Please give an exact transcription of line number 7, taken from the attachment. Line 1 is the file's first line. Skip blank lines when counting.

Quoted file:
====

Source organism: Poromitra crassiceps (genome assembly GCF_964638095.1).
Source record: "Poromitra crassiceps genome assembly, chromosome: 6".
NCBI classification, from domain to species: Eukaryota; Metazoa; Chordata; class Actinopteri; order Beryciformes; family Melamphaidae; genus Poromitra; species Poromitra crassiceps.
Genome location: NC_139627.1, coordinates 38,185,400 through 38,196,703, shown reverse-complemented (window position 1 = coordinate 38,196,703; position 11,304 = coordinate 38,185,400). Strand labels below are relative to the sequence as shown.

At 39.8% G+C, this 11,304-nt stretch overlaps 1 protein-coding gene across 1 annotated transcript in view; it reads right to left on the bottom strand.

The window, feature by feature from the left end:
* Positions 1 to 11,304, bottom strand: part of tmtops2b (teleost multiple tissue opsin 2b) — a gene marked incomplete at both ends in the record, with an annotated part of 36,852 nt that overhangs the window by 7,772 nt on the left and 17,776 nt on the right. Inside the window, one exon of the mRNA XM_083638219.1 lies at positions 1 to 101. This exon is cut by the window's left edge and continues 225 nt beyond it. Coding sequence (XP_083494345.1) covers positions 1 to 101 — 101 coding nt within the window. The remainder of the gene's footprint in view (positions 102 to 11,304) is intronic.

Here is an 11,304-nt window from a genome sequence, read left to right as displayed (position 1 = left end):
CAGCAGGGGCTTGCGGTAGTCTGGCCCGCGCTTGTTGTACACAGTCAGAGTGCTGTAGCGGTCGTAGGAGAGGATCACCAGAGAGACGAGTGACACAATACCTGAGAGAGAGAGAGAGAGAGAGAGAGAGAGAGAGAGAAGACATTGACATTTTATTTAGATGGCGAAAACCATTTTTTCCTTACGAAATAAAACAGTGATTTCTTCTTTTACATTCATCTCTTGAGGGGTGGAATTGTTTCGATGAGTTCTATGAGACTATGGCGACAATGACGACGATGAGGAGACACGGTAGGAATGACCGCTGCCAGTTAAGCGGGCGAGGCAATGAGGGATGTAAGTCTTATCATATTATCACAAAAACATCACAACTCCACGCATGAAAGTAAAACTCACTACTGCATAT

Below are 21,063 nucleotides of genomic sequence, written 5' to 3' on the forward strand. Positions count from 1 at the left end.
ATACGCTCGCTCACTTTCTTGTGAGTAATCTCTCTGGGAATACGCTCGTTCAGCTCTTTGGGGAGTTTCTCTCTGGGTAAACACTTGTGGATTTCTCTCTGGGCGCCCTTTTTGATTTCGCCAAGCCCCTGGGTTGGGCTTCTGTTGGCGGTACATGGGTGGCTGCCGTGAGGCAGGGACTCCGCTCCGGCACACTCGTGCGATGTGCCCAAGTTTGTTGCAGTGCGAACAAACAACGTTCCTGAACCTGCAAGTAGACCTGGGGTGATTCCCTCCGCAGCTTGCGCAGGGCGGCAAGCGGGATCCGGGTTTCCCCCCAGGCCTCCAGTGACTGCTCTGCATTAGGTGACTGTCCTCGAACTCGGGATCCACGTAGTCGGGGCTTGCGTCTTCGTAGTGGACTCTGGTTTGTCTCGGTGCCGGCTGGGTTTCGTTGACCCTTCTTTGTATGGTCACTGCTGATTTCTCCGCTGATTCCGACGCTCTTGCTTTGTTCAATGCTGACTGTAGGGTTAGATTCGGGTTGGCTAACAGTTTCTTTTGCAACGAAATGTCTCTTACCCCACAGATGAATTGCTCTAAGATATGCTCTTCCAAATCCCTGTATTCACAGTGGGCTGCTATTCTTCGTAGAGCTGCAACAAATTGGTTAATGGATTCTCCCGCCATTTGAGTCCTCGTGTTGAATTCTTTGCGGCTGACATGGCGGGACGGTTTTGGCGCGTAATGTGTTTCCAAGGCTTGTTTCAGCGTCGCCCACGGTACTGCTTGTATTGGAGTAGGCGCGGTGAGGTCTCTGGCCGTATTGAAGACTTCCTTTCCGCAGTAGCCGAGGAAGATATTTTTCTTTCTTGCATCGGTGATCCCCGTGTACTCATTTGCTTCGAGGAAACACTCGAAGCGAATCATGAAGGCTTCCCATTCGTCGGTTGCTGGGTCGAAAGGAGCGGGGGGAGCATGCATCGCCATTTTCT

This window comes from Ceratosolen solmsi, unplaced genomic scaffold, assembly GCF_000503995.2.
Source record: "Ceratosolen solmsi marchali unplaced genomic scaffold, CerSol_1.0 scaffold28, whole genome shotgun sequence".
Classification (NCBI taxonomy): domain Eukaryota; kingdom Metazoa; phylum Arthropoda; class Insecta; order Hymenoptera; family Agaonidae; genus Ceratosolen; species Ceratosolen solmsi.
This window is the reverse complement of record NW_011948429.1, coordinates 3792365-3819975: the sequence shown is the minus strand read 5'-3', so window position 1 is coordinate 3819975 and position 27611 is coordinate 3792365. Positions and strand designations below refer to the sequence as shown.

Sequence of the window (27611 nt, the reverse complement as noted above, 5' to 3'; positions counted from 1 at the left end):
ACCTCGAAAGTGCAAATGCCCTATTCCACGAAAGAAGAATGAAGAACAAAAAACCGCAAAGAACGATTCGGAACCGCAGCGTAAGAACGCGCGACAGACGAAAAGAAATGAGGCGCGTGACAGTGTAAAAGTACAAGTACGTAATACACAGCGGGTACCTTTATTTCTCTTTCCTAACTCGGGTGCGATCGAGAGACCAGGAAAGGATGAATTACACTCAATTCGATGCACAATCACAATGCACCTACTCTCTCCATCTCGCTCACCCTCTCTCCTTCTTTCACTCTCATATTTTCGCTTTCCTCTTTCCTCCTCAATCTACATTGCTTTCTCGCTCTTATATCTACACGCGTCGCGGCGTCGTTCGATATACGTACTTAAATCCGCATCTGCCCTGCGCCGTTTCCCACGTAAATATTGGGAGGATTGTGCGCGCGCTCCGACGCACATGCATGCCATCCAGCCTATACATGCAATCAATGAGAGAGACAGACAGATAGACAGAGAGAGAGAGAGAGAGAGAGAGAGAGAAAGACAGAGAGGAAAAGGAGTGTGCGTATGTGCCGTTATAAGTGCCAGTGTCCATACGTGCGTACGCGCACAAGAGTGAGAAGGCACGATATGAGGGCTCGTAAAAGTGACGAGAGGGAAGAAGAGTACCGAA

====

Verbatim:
* Positions 1 to 11,304, bottom strand: part of tmtops2b (teleost multiple tissue opsin 2b) — a gene marked incomplete at both ends in the record, with an annotated part of 36,852 nt that overhangs the window by 7,772 nt on the left and 17,776 nt on the right. Inside the window, one exon of the mRNA XM_083638219.1 lies at positions 1 to 101. This exon is cut by the window's left edge and continues 225 nt beyond it. Coding sequence (XP_083494345.1) covers positions 1 to 101 — 101 coding nt within the window. The remainder of the gene's footprint in view (positions 102 to 11,304) is intronic.